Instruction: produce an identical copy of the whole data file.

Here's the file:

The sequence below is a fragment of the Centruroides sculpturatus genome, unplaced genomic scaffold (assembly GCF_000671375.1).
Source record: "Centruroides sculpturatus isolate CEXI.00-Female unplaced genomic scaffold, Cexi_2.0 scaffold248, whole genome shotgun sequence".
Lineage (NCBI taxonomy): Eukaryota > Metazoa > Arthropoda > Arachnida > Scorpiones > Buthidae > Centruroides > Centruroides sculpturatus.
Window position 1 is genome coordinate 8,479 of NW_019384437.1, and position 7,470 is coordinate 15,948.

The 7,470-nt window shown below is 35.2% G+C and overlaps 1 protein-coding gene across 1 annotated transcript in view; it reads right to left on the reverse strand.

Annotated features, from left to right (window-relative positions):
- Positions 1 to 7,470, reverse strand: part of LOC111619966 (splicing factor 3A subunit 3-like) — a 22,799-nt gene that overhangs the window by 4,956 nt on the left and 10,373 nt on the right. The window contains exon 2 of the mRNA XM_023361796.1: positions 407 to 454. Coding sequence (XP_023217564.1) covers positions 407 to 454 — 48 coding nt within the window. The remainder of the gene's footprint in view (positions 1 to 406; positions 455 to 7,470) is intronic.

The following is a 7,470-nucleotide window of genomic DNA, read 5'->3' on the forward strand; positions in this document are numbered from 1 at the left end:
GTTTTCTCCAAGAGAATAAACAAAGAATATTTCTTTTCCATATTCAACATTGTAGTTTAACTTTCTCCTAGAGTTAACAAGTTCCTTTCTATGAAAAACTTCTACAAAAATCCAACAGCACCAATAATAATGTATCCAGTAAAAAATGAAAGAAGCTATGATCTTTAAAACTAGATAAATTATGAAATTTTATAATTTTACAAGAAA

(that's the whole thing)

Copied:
The sequence below is a fragment of the Centruroides sculpturatus genome, unplaced genomic scaffold (assembly GCF_000671375.1).
Source record: "Centruroides sculpturatus isolate CEXI.00-Female unplaced genomic scaffold, Cexi_2.0 scaffold248, whole genome shotgun sequence".
Lineage (NCBI taxonomy): Eukaryota > Metazoa > Arthropoda > Arachnida > Scorpiones > Buthidae > Centruroides > Centruroides sculpturatus.
Window position 1 is genome coordinate 8,479 of NW_019384437.1, and position 7,470 is coordinate 15,948.

The 7,470-nt window shown below is 35.2% G+C and overlaps 1 protein-coding gene across 1 annotated transcript in view; it reads right to left on the reverse strand.

Annotated features, from left to right (window-relative positions):
- Positions 1 to 7,470, reverse strand: part of LOC111619966 (splicing factor 3A subunit 3-like) — a 22,799-nt gene that overhangs the window by 4,956 nt on the left and 10,373 nt on the right. The window contains exon 2 of the mRNA XM_023361796.1: positions 407 to 454. Coding sequence (XP_023217564.1) covers positions 407 to 454 — 48 coding nt within the window. The remainder of the gene's footprint in view (positions 1 to 406; positions 455 to 7,470) is intronic.

The following is a 7,470-nucleotide window of genomic DNA, read 5'->3' on the forward strand; positions in this document are numbered from 1 at the left end:
GTTTTCTCCAAGAGAATAAACAAAGAATATTTCTTTTCCATATTCAACATTGTAGTTTAACTTTCTCCTAGAGTTAACAAGTTCCTTTCTATGAAAAACTTCTACAAAAATCCAACAGCACCAATAATAATGTATCCAGTAAAAAATGAAAGAAGCTATGATCTTTAAAACTAGATAAATTATGAAATTTTATAATTTTACAAGAAA